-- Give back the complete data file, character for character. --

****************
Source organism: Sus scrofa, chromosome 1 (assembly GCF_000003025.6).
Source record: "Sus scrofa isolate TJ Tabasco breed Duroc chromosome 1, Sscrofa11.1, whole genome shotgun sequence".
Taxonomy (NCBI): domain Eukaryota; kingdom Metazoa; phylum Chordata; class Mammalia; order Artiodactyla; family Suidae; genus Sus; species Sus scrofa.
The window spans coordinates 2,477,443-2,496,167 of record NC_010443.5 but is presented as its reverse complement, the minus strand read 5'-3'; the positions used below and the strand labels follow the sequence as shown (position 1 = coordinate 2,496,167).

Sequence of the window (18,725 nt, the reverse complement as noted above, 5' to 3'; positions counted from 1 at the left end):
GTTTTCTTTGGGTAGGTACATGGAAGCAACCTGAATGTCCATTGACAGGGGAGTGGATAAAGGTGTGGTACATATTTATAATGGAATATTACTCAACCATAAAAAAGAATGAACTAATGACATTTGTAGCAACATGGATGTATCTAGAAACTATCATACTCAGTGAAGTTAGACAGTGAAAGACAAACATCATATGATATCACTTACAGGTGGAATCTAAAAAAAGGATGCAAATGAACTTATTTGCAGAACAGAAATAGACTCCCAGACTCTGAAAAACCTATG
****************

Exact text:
Source organism: Sus scrofa, chromosome 1 (assembly GCF_000003025.6).
Source record: "Sus scrofa isolate TJ Tabasco breed Duroc chromosome 1, Sscrofa11.1, whole genome shotgun sequence".
Taxonomy (NCBI): domain Eukaryota; kingdom Metazoa; phylum Chordata; class Mammalia; order Artiodactyla; family Suidae; genus Sus; species Sus scrofa.
The window spans coordinates 2,477,443-2,496,167 of record NC_010443.5 but is presented as its reverse complement, the minus strand read 5'-3'; the positions used below and the strand labels follow the sequence as shown (position 1 = coordinate 2,496,167).

Sequence of the window (18,725 nt, the reverse complement as noted above, 5' to 3'; positions counted from 1 at the left end):
GTTTTCTTTGGGTAGGTACATGGAAGCAACCTGAATGTCCATTGACAGGGGAGTGGATAAAGGTGTGGTACATATTTATAATGGAATATTACTCAACCATAAAAAAGAATGAACTAATGACATTTGTAGCAACATGGATGTATCTAGAAACTATCATACTCAGTGAAGTTAGACAGTGAAAGACAAACATCATATGATATCACTTACAGGTGGAATCTAAAAAAAGGATGCAAATGAACTTATTTGCAGAACAGAAATAGACTCCCAGACTCTGAAAAACCTATG